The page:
The right thing for President Trump to do in the wake of the attack his followers made on the Congress is to resign, effective at the earliest opportunity, and for the presidency to be assumed for the remainder of the term by Mike Pence. We say that with great sorrow, having endorsed Mr. Trump in 2016 and 2020 on the Republican principles on which he stood. Itís a heartbreaking moment.
Itís not our purpose here to sort out, one way or another, the long train of powder that led to todayís catastrophe. There will be plenty of time to weigh which party in this country has had more politicians temporizing in the face of riots and political violence. There will be time, too, to see who was worse, the protesters who invaded the Capitol today or those who, say, disrupted the confirmation of Justice Kavanaugh.
Nor is it our purpose to back away from the principles on which we endorsed the president ó his commitment to low taxes, deregulation, and an eventual monetary reform. We arenít discounting his rejection of appeasement with Iran or his courage in going after terrorists other presidents have failed to pursue. Or his comprehension that moving our Israel embassy to Jerusalem would enable a peace process to begin.
It is also not our purpose here to disparage those who lodged in the Joint Session today protests against electors from so-called contested states. Congress passed the law that established the procedures these solons were following. We have felt from the beginning that the most democratic course would be to permit the objections to be heard in the legal way, even if the law meant that Mr. Biden would nonetheless be confirmed.
No, what weíre thinking is that itís important for the President to acknowledge his personal responsibility. We doubt he intended todayís violence. For weeks, though, he has been making the most incendiary charges. He has pressed them long after the courts disposed of them ó even while Congress was hearing, as the Constitution and statute required, the very objections he urged.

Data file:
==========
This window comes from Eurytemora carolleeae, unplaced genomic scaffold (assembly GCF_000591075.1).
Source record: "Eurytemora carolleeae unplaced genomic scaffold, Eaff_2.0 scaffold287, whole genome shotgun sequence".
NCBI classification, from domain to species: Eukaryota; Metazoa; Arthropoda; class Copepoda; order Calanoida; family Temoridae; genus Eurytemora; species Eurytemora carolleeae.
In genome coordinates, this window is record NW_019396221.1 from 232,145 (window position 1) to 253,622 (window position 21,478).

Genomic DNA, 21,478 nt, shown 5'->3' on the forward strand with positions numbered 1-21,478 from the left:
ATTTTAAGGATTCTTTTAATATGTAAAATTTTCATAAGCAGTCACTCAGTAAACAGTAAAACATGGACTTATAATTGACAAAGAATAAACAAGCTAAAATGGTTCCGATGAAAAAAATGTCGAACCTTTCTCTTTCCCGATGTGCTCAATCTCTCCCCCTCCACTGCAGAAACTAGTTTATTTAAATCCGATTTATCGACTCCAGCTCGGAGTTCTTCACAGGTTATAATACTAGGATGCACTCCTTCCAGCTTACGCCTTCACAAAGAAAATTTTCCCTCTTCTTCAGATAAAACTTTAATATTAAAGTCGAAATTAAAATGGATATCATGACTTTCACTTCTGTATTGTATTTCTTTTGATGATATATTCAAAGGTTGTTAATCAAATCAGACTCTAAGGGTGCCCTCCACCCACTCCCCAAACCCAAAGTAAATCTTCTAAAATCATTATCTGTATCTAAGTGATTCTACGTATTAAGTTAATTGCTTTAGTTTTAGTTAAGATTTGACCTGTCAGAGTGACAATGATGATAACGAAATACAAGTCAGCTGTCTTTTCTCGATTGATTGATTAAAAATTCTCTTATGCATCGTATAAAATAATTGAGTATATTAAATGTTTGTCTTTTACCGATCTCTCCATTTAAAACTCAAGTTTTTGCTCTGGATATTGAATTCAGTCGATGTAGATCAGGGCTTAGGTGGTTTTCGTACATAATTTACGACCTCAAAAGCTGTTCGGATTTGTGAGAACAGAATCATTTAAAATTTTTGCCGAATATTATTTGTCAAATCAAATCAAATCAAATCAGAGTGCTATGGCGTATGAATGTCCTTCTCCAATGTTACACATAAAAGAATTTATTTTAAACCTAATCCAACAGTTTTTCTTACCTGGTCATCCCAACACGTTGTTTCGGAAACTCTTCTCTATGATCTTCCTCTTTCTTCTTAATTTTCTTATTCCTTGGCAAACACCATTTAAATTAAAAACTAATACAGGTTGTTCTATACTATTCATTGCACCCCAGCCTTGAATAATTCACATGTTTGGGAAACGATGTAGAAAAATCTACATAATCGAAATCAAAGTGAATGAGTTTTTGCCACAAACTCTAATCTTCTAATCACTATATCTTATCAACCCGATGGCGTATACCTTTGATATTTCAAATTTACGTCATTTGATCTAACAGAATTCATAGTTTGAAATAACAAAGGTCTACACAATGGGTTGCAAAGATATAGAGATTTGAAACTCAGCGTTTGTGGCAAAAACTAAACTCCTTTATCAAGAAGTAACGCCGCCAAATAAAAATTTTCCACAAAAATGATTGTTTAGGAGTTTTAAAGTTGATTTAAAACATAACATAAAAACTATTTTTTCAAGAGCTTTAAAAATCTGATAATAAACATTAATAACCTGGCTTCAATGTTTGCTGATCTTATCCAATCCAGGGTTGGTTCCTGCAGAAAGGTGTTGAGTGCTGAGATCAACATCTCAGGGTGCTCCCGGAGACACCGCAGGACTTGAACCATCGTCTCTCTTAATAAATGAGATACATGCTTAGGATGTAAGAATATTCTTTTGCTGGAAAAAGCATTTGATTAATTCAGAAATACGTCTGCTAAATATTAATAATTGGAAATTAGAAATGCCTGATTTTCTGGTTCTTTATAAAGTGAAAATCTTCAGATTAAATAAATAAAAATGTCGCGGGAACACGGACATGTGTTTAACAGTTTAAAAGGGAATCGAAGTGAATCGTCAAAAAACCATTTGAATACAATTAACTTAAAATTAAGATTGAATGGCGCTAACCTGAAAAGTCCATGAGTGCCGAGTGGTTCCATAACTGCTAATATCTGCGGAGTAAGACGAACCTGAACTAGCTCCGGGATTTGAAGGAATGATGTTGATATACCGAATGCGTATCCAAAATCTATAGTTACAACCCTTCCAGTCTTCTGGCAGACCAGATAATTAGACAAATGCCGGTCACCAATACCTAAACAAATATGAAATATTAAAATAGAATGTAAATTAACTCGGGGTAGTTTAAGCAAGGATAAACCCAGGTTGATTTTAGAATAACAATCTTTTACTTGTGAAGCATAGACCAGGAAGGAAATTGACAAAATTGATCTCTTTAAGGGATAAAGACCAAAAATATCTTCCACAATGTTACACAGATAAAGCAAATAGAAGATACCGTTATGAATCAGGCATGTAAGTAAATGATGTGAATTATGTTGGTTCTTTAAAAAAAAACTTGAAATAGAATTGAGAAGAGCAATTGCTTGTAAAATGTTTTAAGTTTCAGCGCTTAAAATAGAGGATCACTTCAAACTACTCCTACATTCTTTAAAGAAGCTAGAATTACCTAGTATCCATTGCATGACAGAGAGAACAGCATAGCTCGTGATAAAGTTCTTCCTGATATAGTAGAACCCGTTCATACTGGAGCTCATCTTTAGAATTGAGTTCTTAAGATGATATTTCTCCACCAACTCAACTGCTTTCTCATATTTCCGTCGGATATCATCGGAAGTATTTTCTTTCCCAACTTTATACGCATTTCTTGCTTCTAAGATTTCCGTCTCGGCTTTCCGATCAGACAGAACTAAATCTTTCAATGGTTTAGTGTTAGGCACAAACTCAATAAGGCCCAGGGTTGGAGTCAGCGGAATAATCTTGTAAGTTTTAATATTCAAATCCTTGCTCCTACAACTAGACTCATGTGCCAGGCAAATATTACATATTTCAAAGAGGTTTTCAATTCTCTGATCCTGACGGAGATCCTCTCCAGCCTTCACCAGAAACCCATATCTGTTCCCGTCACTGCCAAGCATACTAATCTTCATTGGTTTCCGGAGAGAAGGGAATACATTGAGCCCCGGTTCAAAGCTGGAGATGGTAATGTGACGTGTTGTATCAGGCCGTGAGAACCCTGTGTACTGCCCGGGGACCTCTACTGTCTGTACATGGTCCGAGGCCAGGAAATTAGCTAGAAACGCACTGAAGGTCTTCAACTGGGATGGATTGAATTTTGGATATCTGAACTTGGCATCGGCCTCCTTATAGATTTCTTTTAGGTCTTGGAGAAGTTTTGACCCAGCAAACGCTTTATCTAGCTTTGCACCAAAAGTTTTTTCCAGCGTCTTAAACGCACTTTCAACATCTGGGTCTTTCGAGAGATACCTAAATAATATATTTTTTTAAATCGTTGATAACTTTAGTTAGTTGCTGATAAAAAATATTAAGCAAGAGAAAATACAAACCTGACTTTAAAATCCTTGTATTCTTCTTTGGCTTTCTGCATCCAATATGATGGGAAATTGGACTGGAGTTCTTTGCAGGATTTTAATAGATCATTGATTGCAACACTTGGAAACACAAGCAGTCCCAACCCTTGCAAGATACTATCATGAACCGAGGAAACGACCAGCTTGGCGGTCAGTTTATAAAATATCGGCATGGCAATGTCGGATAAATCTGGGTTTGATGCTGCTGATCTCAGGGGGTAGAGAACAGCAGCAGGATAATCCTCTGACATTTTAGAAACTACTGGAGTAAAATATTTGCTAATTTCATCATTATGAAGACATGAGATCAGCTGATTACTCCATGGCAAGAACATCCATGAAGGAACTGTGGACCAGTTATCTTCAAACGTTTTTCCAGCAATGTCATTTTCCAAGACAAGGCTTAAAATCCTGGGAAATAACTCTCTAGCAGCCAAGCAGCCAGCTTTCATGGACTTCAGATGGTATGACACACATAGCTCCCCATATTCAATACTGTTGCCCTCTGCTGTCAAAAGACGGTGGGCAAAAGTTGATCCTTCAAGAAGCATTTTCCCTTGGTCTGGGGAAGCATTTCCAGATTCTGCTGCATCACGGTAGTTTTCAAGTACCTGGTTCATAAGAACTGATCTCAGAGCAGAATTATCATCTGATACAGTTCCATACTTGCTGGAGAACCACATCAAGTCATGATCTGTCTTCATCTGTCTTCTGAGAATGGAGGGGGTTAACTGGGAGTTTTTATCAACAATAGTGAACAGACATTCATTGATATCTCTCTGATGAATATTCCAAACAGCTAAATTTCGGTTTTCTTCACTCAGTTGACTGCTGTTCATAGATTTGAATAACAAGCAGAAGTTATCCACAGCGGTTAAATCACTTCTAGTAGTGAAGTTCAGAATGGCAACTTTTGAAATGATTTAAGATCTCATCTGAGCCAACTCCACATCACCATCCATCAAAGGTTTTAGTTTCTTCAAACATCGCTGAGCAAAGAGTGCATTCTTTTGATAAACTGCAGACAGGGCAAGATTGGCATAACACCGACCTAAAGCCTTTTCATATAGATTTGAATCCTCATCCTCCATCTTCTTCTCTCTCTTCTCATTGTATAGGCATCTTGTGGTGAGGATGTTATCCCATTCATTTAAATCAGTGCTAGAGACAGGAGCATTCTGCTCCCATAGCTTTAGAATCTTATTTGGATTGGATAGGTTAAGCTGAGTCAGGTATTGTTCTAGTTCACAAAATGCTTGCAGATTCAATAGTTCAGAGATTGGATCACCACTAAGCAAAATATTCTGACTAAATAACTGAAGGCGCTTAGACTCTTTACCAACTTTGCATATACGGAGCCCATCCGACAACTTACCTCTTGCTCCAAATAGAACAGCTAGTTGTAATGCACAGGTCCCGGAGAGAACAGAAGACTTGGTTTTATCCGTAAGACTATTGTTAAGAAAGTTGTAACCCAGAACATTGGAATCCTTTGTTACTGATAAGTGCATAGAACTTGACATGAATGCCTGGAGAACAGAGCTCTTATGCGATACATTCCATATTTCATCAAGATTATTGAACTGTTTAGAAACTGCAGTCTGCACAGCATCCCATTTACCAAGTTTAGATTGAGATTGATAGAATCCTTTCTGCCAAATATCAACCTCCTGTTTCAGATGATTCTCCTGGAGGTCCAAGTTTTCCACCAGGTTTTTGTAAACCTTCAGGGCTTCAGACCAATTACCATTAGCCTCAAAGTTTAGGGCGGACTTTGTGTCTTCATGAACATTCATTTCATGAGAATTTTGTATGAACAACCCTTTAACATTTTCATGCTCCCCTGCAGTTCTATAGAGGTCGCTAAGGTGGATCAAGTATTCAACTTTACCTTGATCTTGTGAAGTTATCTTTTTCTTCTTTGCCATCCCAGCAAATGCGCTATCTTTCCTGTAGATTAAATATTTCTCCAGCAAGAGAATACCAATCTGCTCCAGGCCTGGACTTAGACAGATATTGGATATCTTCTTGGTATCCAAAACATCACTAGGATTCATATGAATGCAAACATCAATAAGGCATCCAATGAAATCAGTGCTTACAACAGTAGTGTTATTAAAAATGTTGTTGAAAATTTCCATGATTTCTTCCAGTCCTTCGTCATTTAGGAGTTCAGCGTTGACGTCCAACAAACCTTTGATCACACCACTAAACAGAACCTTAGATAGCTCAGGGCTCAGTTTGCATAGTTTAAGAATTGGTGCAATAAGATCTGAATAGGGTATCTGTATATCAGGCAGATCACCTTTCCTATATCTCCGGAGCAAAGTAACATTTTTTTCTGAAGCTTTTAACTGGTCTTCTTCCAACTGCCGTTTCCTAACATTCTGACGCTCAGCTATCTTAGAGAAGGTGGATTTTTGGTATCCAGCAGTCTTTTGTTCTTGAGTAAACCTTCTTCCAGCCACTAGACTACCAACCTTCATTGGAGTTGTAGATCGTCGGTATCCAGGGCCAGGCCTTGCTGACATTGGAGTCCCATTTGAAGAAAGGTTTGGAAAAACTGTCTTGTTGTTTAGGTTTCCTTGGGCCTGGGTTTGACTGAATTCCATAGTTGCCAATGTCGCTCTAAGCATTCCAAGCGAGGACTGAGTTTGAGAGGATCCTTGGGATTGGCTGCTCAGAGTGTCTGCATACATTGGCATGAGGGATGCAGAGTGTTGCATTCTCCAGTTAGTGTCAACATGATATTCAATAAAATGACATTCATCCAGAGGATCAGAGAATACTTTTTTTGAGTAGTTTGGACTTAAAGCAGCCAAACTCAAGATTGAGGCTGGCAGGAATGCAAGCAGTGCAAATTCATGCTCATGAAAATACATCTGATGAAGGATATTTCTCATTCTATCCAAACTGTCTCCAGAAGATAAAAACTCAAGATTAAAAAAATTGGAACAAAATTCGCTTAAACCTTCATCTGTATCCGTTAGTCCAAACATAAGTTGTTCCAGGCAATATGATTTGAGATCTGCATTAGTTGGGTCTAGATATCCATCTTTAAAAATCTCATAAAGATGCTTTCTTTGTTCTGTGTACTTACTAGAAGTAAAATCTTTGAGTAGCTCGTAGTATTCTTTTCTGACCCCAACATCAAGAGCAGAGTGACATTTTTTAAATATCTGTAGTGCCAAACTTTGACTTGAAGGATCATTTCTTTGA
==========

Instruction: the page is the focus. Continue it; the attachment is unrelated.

Elements of Mr. Trumpís crowd broke into the Capitol, forced the Joint Session to interrupt its proceedings, invaded the Senate and House chambers, rifled desks of the members, forced security to duck behind desks inside the House chamber and point guns at its doors. Mr. Trumpís incitement, even if inadvertent, is just the kind of thing for which honor requires a leader to take responsibility.
Late in the afternoon, Mr. Trump tweeted a video. Yet again he spoke of the election having been stolen and told his followers that he feels their pain and loves them. Then he called for peace and told his followers that it was time to go home. No doubt he does love his followers, but his words will strike even his supporters as inadequate. Vice President Biden spoke more aptly ó and ahead of Mr. Trump, to boot.
Mr. Trump has only two weeks left to his term. Democrats are already hatching articles of impeachment. If they decide thatís what they want to do, it mightnít take them much more than a day to send them to the Senate. We havenít seen a sounding of the Senate. That, though, is whence President Nixon, even before impeachment articles were passed, suddenly learned that his support had evaporated.
Of all the members of Mr. Trumpís camarilla, the one who has comported himself with the greatest distinction is Vice President Pence. He was presiding over the Joint Session in exactly the way the law requires. He has been loyal to the president while maintaining his own constitutional independence. He would make a perfect steward of the presidency for the remainder of the term.
Itís conceivable that Mr. Pence could show toward Mr. Trump the kind of mercy that President Ford showed President Nixon, though it would be wrong for Mr. Trump to seek a deal on that head. The better part of valor for the President, in any event, is to acknowledge his share of responsibility for todayís violence by tendering a resignation that takes effect after Air Force One touches down in Florida and heís back at Mar-a-Lago.